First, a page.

I’ve been meaning to share that poem by Jane Kenyon. In moments of sadness, I sometimes turn to some of the poetry of Anne Sexton, a person who seemed to have been drowning in emotional pain since the day she was born. Lately though I’ve turned more instead to Kenyon’s work. Their respective poetry, I think, makes for valuable comparisons.  Both women were intimately acquainted with loss and grief, and in powerful ways.** The difference is: Anne finally gives in (She killed herself by carbon monoxide poisoning in 1974). Jane, though she stumbles along in suffering at substantial depth, catches glimmers of light and glimpses of beauty as it really is. I mean no judgment here at all: pain is pain and it would be wrong to dictate its character to another person.  Both women work with beautifully, sometimes heartbreakingly true spiritual themes. Only one finally recognizes the realest of the real for who he is, and so she waits that out.

**See Anne Sexton’s poem 45 Mercy Street for a representative view of her forever longing to get back again what she’d after all lost for good.  Listen too, to Peter Gabriel’s beautiful song in honor of Anne. That’s Mercy Street, from his 1986 album So. Hear also Grey Street from Dave Matthews Band’s 2002 Busted Stuff.


Posted by: megshoeman | November 19, 2008

Happy Sisters

My Hashbrown is a little slow- going in the BE NICE TO RACY GRACIE DEPARTMENT, but have a look at what I captured last night. They were resting easily together after a run on the park with Torrance, their brother. This makes me very happy.


Posted by: megshoeman | November 9, 2008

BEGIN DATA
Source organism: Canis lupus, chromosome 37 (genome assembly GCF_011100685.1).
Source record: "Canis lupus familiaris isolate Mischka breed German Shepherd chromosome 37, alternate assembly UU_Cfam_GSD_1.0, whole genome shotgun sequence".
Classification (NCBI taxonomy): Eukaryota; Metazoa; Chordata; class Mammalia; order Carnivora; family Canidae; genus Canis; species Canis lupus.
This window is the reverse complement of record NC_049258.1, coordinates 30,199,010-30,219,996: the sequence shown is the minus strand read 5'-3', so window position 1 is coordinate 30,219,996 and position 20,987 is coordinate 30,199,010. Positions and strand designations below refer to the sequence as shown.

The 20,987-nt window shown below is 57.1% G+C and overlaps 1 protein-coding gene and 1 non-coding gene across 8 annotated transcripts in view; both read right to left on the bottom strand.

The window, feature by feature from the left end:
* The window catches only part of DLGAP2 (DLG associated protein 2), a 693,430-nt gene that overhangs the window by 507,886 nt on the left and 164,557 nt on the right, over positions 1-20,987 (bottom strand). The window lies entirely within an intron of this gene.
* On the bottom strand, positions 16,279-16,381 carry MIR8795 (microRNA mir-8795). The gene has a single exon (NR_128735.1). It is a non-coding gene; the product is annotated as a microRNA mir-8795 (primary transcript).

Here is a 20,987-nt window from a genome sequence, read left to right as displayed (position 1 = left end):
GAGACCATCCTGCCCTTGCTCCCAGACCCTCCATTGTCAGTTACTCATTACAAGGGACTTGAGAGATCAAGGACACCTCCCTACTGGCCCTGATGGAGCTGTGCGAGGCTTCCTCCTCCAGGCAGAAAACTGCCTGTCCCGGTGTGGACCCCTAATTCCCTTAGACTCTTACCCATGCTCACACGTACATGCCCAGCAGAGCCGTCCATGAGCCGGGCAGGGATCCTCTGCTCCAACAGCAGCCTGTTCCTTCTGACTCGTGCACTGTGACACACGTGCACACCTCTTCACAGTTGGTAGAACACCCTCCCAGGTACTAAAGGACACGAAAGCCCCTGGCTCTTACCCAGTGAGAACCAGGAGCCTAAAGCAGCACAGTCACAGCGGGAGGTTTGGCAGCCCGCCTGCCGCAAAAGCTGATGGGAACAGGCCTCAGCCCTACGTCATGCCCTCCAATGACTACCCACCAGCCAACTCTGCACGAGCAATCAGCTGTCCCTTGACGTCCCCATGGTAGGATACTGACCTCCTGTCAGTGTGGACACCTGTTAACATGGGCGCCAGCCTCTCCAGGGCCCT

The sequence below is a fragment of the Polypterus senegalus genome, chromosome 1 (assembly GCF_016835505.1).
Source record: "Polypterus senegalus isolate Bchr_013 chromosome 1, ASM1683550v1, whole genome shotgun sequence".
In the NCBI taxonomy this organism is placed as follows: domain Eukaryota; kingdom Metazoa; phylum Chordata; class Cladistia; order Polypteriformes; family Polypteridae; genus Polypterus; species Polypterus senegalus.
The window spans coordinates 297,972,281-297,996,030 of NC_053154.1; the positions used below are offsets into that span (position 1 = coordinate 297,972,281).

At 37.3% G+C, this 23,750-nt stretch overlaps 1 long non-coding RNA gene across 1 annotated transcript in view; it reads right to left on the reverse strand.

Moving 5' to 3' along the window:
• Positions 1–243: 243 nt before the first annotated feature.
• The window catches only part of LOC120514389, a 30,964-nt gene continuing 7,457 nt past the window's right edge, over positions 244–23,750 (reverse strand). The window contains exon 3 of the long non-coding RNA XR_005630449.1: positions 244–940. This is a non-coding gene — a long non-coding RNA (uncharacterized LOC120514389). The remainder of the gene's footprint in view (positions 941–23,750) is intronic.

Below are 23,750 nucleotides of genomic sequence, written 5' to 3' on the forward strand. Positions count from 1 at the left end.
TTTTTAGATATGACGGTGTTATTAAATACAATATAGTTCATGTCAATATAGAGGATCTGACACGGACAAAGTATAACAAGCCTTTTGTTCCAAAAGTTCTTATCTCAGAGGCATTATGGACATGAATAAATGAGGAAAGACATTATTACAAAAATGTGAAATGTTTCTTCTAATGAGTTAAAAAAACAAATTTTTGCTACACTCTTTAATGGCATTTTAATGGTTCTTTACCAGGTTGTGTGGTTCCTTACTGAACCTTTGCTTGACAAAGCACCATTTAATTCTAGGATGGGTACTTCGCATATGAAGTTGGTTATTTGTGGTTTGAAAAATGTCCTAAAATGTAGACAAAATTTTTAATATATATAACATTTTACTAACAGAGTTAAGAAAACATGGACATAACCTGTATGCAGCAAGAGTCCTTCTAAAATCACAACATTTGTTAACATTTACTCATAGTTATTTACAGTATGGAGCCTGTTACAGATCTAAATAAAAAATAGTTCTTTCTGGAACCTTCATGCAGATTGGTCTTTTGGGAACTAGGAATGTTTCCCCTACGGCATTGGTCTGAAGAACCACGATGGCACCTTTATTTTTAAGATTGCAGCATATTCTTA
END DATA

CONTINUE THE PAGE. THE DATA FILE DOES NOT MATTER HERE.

Torry Today

Minor boredom while watching the history of rebellious Warner Brothers Studios on PBS, and a keen appreciation of his cuteness prompted me to force this photo session with my little dog, Torrance.

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Note what forbearance the little chap displays when it comes to the one who pours the kib.

Since last night’s election of Barack Obama as president, I keep hearing folks remember Martin Luther King’s hope that his children would one day be judged by the content of their character rather than the color of their skin. I think to think that a huge measure of that dream has been realized is no stretch. It’s quite a thing, isn’t it? 


Several weeks ago my therapist told me that one of her clients confided to her that though she thinks herself fairly sophisticated and basically decent, she knows that when she gets alone with just herself in the booth, she couldn’t actually bring herself to vote for an African American person. Of course, many Americans, if pressed (some after all need no prodding whatsoever) would admit to feeling the same way. But last night, just enough of us acted with more moral wisdom than has ever been seen in the history of American politics.

I find this level of change to be really encouraging. And it leads me to hope even more that the so called “pit bull” and all dogs will one day be judged by the content of their character rather than the misconceived image of their breed. On Election Day, the shelter had a special on select animals’ adoption fees. Some long time residents had cute little 50% savings cards with themselves pictured in little Uncle Sam style top hats attached to their cage doors. Many of them were pit bulls.

As I was opening the kennels, families came in pretty steadily. I could feel their anticipation–their hoping for a good dog at a good price. And as usual, I could see their faces fall as they walked down the corridors to realize that most of our dogs are pitties. This sounds innocent enough–maybe a poodle would be nice–so what, right?  Well, but what lies beneath the public’s disappointment in pitties is dreadfully ugly–it is fear and hatred propagated by the violent acts and ignorant acquiescence of anybody but the pitties themselves.

Anyhoo, all this to say that I believe a change is going to come. One day pitties will be respected and loved for the the uniquely loyal, utterly joyful, brave and beautiful dogs they are.


By the way, my presbytery’s committee did not pass me through to receive a call. Racy Gracie’s time was basically up. Though these are extremely painful and remarkably inconvenient circumstances for me and my family, we’ve officially adopted her and things are going well. It is such a blessing to look over and see her dreaming cozily in her own bed. Here she is on the surgery table at the time of her spay operation. Of course I was there all along.